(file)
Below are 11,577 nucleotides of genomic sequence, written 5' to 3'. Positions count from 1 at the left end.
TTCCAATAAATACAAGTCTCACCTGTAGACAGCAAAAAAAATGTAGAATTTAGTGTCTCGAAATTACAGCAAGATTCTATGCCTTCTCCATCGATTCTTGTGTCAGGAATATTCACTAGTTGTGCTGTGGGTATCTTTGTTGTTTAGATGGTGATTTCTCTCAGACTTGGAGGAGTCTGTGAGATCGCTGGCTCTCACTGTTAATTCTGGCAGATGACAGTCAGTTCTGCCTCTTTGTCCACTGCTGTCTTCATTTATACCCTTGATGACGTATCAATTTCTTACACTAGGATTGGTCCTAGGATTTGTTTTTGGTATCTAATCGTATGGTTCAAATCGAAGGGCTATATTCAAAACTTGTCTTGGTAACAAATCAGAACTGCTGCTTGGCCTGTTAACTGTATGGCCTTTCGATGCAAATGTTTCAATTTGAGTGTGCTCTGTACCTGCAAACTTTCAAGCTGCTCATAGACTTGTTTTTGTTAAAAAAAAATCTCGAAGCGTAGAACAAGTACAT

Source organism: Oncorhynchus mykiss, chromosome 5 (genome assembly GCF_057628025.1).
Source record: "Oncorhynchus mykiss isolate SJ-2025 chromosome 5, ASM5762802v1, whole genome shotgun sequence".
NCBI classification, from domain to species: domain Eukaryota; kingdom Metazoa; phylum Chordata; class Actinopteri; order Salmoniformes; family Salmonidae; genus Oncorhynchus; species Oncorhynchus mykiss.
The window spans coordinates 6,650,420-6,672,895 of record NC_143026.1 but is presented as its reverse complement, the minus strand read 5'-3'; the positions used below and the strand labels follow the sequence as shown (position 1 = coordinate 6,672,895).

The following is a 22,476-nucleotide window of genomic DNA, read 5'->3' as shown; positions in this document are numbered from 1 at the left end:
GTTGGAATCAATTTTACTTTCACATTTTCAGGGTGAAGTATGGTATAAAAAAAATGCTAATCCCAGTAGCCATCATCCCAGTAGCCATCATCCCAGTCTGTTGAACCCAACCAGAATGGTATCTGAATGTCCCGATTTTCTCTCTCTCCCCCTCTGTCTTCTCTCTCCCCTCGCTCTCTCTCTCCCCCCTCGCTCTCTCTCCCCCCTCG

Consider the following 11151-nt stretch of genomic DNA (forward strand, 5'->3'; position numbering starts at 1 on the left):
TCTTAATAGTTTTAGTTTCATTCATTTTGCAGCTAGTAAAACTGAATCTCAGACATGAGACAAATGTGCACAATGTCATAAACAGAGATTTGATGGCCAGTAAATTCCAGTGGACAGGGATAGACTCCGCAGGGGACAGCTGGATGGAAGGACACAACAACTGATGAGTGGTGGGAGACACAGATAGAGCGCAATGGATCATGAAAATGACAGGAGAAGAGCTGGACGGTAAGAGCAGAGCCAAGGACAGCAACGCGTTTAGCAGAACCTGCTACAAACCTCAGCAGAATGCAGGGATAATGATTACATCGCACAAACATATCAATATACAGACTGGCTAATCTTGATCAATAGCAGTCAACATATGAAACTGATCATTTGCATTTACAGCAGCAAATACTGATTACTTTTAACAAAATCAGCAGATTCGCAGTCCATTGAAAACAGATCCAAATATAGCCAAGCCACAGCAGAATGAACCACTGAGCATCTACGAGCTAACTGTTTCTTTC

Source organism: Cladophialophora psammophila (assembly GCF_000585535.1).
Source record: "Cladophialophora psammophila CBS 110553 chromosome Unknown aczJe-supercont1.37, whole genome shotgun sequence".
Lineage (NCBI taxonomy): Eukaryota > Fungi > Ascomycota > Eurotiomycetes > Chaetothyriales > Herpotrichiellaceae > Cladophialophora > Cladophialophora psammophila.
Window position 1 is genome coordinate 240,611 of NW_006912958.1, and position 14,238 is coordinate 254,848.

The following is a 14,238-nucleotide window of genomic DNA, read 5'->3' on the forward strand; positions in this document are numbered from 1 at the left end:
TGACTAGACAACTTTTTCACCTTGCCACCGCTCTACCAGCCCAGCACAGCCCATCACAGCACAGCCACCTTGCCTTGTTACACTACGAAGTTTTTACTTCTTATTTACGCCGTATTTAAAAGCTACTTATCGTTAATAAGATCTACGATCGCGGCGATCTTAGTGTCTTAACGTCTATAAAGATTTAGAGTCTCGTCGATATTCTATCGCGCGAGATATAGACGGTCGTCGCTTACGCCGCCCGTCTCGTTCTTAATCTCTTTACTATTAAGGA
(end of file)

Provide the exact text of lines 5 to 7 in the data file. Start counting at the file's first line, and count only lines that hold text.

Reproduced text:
NCBI classification, from domain to species: domain Eukaryota; kingdom Metazoa; phylum Chordata; class Actinopteri; order Salmoniformes; family Salmonidae; genus Oncorhynchus; species Oncorhynchus mykiss.
The window spans coordinates 6,650,420-6,672,895 of record NC_143026.1 but is presented as its reverse complement, the minus strand read 5'-3'; the positions used below and the strand labels follow the sequence as shown (position 1 = coordinate 6,672,895).

The following is a 22,476-nucleotide window of genomic DNA, read 5'->3' as shown; positions in this document are numbered from 1 at the left end: